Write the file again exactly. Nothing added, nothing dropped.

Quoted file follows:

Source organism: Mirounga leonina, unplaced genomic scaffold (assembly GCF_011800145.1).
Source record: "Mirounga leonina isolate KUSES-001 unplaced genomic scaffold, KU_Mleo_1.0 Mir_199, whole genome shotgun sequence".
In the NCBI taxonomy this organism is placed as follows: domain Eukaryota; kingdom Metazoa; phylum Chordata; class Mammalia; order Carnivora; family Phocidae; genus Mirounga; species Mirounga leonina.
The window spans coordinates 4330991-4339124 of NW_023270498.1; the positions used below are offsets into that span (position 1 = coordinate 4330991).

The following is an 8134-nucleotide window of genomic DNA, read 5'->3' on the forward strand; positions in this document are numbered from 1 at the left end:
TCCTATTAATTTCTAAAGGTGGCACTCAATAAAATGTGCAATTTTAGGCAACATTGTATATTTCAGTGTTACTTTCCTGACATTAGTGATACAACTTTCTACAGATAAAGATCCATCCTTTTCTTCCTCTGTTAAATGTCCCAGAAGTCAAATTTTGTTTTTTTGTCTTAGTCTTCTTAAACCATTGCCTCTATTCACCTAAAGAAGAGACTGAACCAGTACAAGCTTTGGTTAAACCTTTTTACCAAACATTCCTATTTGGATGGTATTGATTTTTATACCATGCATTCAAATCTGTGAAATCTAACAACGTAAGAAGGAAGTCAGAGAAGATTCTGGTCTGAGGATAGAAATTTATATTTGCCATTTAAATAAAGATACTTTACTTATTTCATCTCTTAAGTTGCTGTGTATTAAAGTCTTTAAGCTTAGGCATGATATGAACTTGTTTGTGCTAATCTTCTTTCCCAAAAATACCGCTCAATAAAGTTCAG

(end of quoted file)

Source organism: Mirounga leonina, unplaced genomic scaffold (assembly GCF_011800145.1).
Source record: "Mirounga leonina isolate KUSES-001 unplaced genomic scaffold, KU_Mleo_1.0 Mir_199, whole genome shotgun sequence".
In the NCBI taxonomy this organism is placed as follows: domain Eukaryota; kingdom Metazoa; phylum Chordata; class Mammalia; order Carnivora; family Phocidae; genus Mirounga; species Mirounga leonina.
The window spans coordinates 4330991-4339124 of NW_023270498.1; the positions used below are offsets into that span (position 1 = coordinate 4330991).

The following is an 8134-nucleotide window of genomic DNA, read 5'->3' on the forward strand; positions in this document are numbered from 1 at the left end:
TCCTATTAATTTCTAAAGGTGGCACTCAATAAAATGTGCAATTTTAGGCAACATTGTATATTTCAGTGTTACTTTCCTGACATTAGTGATACAACTTTCTACAGATAAAGATCCATCCTTTTCTTCCTCTGTTAAATGTCCCAGAAGTCAAATTTTGTTTTTTTGTCTTAGTCTTCTTAAACCATTGCCTCTATTCACCTAAAGAAGAGACTGAACCAGTACAAGCTTTGGTTAAACCTTTTTACCAAACATTCCTATTTGGATGGTATTGATTTTTATACCATGCATTCAAATCTGTGAAATCTAACAACGTAAGAAGGAAGTCAGAGAAGATTCTGGTCTGAGGATAGAAATTTATATTTGCCATTTAAATAAAGATACTTTACTTATTTCATCTCTTAAGTTGCTGTGTATTAAAGTCTTTAAGCTTAGGCATGATATGAACTTGTTTGTGCTAATCTTCTTTCCCAAAAATACCGCTCAATAAAGTTCAG